His servants joined him and he surrendered the reins of the horse to one and moved toward the entrance of the shop. He was still four paces from the door when it swung open and out stepped the tradesman.

"Welcome Lord," greeted the man.

"And to you," replied Lord Eric. "I have received notice that you have finished my commission."

"That is correct my Lord." With no further conversation the craftsman stepped to one side and bowed slightly. Lord Eric nodded and entered the shop. The man quickly entered behind and directed him toward the back of the room.

The shop had long tables running the length on both sides and the middle. Stones of all shapes and sizes laid the length of the tables and upon the floor. Many were fashioned in to objects ready to sell, while others showed only rudimentary work and still others were untouched by the craftsman’s tools.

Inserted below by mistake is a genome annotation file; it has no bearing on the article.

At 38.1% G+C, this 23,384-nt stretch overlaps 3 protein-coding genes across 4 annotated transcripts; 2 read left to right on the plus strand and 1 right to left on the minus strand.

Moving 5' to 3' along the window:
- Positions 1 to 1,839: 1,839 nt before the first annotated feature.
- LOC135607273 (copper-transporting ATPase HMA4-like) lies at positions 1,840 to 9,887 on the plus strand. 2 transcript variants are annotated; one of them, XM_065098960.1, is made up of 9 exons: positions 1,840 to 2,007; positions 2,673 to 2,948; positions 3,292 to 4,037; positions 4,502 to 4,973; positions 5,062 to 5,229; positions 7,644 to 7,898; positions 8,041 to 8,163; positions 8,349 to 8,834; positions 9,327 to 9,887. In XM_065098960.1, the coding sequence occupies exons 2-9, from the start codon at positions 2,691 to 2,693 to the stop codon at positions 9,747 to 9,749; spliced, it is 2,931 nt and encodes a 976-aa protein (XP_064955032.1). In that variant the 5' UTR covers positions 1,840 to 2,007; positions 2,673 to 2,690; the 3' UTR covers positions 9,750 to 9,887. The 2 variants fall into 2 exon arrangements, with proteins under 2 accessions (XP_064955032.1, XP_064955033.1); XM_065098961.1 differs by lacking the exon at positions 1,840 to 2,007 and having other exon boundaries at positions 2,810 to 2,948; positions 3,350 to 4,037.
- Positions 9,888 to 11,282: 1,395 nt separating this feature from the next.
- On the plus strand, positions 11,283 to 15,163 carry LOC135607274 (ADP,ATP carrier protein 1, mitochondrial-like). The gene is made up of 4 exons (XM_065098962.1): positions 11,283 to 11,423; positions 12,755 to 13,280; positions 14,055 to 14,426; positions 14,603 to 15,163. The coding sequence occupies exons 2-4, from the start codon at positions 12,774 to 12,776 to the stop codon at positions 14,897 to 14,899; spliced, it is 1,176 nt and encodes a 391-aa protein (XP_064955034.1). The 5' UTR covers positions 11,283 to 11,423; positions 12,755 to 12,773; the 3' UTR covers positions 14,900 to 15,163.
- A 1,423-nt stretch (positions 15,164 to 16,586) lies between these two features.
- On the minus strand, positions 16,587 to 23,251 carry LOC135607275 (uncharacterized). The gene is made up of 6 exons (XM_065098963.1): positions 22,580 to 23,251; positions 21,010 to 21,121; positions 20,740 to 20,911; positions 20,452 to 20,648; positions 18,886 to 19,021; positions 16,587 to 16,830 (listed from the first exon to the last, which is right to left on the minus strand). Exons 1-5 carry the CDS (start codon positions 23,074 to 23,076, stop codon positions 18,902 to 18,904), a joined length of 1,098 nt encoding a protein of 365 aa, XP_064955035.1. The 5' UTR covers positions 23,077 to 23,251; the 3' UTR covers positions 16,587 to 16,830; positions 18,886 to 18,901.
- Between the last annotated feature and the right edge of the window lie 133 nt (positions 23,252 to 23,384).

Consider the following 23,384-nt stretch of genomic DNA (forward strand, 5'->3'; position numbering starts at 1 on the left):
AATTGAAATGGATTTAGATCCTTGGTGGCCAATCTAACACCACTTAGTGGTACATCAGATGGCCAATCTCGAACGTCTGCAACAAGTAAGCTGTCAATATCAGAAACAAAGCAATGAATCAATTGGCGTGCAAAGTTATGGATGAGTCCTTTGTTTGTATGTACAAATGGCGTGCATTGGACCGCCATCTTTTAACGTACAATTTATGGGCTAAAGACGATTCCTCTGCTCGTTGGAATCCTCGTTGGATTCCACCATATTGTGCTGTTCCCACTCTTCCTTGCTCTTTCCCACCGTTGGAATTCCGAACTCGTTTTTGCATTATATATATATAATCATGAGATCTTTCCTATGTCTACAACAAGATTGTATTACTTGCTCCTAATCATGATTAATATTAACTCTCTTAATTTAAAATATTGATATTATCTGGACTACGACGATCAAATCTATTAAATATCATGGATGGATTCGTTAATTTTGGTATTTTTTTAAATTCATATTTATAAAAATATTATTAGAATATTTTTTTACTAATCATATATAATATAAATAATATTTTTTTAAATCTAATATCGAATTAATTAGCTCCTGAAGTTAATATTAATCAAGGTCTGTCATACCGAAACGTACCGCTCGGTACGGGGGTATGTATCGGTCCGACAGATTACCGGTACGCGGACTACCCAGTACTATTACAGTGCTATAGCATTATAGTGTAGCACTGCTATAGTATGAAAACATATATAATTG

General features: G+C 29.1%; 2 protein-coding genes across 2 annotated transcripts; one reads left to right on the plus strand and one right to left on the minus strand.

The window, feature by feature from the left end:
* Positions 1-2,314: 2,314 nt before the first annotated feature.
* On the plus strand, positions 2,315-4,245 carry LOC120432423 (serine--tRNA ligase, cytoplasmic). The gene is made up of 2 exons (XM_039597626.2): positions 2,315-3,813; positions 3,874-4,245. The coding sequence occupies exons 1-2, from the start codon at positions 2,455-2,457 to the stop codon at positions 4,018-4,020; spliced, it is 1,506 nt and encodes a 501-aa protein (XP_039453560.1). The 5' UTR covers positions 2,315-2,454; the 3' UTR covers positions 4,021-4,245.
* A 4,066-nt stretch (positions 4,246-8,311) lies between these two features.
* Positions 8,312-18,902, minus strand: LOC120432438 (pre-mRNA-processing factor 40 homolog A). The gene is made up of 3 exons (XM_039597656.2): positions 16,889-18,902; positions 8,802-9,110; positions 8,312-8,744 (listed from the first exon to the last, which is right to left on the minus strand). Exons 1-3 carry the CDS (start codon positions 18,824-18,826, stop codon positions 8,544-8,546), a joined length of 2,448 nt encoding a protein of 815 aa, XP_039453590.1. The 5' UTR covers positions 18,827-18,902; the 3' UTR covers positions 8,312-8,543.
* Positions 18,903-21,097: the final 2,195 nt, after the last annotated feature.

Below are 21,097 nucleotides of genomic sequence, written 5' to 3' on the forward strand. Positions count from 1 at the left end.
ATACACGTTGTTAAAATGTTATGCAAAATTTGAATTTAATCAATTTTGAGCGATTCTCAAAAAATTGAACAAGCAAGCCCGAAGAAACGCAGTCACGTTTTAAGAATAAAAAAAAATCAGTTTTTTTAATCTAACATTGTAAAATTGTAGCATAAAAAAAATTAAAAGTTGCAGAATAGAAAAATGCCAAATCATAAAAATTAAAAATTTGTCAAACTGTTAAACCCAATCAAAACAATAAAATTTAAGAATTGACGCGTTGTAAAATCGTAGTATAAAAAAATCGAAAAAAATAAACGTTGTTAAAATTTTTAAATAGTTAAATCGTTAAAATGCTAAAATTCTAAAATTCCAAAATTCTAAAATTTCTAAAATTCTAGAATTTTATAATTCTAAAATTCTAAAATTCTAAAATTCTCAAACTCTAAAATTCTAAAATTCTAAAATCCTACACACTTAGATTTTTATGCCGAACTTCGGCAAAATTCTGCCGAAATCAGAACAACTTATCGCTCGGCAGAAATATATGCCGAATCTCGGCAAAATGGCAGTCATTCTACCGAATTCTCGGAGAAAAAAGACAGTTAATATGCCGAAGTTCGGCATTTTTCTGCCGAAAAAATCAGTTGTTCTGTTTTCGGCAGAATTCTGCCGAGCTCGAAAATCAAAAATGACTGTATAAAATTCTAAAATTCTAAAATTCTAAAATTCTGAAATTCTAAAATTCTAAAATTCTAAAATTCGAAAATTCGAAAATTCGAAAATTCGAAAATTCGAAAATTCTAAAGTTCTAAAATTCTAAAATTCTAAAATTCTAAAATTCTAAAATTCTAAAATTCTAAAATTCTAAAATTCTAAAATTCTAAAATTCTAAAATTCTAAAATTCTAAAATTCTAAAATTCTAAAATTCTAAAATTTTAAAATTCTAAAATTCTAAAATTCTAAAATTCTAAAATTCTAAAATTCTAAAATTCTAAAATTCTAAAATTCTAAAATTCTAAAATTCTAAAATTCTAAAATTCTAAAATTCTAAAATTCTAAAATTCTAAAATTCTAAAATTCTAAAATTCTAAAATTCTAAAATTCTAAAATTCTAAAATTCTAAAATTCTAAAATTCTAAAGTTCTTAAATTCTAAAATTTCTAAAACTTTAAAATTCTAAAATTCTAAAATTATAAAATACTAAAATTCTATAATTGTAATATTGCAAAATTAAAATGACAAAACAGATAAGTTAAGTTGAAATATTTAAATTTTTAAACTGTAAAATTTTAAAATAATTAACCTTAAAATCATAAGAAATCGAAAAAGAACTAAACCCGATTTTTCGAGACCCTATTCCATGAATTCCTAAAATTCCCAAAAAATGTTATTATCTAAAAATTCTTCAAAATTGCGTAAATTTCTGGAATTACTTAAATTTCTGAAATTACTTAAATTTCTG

They maneuvered their way around the obstacles and came to stop in front of three large pieces of granite. "Here, my Lord. Here they are."

Eric moved closer so that he could inspect the work. Before him were three blocks, one foot by one foot by eighteen inches. Each face had been ground smooth and reflected light like a mirror. The top face of each had been engraved with letters and words that only Eric of Nord could read.

He carefully studied the text, reading it over and over again to make sure that the craftsman had gotten it right. The man had worked from the parchment given to him and the young lord wanted to make sure that nothing was missing. After inspecting the first, he nodded and said, "Yes."

The craftsman expression changed slightly from one of concern to a slight smile. Eric moved on to the next stone, scrutinizing the engraving and once again he gave the acknowledgement that the work was correct, and the man’s smile grew a little larger. As Eric moved to the third stone, the craftsman pressed in on him as if he too wished to inspect his work. He backed up a step as the lord straightened.